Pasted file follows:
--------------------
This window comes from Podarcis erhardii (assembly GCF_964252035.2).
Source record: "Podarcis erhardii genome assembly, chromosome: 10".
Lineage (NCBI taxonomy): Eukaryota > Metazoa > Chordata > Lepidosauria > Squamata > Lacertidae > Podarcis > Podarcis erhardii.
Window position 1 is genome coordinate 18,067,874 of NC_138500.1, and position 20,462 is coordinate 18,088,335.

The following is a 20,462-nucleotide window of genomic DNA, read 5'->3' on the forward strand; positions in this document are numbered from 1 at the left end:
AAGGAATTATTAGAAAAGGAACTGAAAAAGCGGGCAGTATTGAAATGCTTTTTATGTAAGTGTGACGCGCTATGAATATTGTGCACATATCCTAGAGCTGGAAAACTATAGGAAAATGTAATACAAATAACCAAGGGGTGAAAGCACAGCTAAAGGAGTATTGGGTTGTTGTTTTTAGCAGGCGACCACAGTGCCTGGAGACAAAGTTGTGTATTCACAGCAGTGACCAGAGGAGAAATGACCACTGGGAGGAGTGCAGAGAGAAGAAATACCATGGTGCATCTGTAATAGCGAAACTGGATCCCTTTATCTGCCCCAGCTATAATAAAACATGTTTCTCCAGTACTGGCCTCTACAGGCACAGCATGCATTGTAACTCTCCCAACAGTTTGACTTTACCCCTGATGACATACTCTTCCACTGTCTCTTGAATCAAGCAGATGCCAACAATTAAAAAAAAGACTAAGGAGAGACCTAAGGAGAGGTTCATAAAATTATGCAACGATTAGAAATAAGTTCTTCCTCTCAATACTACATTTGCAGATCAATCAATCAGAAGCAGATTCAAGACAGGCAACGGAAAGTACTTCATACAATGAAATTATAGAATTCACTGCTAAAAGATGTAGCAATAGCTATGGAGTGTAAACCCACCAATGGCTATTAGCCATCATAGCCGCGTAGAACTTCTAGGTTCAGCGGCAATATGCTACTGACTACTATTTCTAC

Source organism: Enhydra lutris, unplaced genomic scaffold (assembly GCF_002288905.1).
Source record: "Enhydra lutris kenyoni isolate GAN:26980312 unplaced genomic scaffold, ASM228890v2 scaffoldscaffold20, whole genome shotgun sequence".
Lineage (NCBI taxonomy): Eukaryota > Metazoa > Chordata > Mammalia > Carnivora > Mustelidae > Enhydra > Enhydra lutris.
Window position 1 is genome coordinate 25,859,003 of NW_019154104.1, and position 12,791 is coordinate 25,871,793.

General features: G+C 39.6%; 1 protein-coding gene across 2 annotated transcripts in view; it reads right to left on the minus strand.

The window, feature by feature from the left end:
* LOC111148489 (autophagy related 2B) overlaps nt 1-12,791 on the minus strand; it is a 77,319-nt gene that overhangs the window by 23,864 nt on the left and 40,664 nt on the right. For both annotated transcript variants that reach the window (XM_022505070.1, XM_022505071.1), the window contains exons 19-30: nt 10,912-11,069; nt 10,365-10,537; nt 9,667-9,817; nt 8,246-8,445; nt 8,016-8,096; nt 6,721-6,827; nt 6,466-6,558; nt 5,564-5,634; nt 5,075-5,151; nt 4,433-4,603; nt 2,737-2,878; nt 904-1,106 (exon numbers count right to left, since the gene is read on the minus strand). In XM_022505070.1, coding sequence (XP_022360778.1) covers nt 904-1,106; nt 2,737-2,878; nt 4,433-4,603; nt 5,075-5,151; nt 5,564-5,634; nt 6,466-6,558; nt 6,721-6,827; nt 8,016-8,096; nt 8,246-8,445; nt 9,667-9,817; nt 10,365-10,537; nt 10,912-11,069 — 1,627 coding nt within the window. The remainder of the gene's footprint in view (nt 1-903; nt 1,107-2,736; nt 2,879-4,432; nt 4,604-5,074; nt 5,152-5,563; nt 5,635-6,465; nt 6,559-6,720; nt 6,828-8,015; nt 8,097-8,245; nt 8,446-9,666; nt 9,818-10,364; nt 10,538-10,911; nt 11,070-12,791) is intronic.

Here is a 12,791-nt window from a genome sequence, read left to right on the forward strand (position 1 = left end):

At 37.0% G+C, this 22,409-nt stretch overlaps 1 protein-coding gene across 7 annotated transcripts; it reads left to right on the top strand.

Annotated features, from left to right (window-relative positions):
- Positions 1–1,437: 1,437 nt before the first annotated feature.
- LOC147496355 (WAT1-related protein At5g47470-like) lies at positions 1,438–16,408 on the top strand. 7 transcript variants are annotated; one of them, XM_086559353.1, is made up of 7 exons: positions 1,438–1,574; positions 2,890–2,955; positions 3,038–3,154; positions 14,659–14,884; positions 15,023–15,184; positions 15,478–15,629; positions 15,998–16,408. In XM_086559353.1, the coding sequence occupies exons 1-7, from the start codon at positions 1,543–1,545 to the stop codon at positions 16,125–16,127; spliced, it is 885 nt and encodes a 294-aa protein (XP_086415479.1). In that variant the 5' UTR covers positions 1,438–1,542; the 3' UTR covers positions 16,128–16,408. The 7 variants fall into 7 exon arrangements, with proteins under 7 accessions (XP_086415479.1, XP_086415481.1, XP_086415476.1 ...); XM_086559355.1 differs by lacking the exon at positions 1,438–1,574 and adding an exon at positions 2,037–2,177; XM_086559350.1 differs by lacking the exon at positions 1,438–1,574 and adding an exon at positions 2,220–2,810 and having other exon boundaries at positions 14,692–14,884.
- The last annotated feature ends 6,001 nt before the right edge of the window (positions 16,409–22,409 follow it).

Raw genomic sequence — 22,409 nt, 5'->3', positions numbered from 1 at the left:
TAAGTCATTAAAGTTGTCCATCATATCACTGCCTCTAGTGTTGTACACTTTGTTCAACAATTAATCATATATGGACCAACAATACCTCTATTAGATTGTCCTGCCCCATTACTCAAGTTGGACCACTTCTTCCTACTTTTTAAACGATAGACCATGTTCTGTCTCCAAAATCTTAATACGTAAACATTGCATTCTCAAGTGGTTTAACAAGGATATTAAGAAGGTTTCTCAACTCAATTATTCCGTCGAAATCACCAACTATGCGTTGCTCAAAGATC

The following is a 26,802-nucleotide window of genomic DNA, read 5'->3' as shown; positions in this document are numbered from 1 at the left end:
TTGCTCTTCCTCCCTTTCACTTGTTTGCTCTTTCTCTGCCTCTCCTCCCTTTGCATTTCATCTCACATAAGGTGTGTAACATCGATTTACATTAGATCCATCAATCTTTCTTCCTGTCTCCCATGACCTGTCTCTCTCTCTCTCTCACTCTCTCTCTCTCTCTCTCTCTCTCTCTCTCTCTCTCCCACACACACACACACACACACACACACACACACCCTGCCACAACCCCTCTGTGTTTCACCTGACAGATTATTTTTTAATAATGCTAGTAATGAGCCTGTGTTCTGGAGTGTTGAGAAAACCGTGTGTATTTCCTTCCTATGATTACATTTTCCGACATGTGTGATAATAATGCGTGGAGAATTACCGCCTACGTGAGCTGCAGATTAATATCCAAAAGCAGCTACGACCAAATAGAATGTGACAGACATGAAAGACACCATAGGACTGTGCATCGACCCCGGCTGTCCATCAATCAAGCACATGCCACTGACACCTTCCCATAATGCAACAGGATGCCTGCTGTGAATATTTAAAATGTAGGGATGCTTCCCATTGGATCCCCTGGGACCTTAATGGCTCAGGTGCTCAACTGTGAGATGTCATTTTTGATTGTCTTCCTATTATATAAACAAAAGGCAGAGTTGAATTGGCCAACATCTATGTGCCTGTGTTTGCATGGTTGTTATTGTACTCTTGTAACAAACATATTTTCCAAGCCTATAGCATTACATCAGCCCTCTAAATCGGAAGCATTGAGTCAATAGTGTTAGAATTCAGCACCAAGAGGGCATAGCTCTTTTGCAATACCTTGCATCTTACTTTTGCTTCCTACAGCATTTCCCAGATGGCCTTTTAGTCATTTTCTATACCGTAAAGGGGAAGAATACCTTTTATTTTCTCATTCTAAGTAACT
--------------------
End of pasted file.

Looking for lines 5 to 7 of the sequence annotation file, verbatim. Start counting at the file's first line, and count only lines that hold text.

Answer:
The following is a 20,462-nucleotide window of genomic DNA, read 5'->3' on the forward strand; positions in this document are numbered from 1 at the left end:
AAGGAATTATTAGAAAAGGAACTGAAAAAGCGGGCAGTATTGAAATGCTTTTTATGTAAGTGTGACGCGCTATGAATATTGTGCACATATCCTAGAGCTGGAAAACTATAGGAAAATGTAATACAAATAACCAAGGGGTGAAAGCACAGCTAAAGGAGTATTGGGTTGTTGTTTTTAGCAGGCGACCACAGTGCCTGGAGACAAAGTTGTGTATTCACAGCAGTGACCAGAGGAGAAATGACCACTGGGAGGAGTGCAGAGAGAAGAAATACCATGGTGCATCTGTAATAGCGAAACTGGATCCCTTTATCTGCCCCAGCTATAATAAAACATGTTTCTCCAGTACTGGCCTCTACAGGCACAGCATGCATTGTAACTCTCCCAACAGTTTGACTTTACCCCTGATGACATACTCTTCCACTGTCTCTTGAATCAAGCAGATGCCAACAATTAAAAAAAAGACTAAGGAGAGACCTAAGGAGAGGTTCATAAAATTATGCAACGATTAGAAATAAGTTCTTCCTCTCAATACTACATTTGCAGATCAATCAATCAGAAGCAGATTCAAGACAGGCAACGGAAAGTACTTCATACAATGAAATTATAGAATTCACTGCTAAAAGATGTAGCAATAGCTATGGAGTGTAAACCCACCAATGGCTATTAGCCATCATAGCCGCGTAGAACTTCTAGGTTCAGCGGCAATATGCTACTGACTACTATTTCTAC

Source organism: Enhydra lutris, unplaced genomic scaffold (assembly GCF_002288905.1).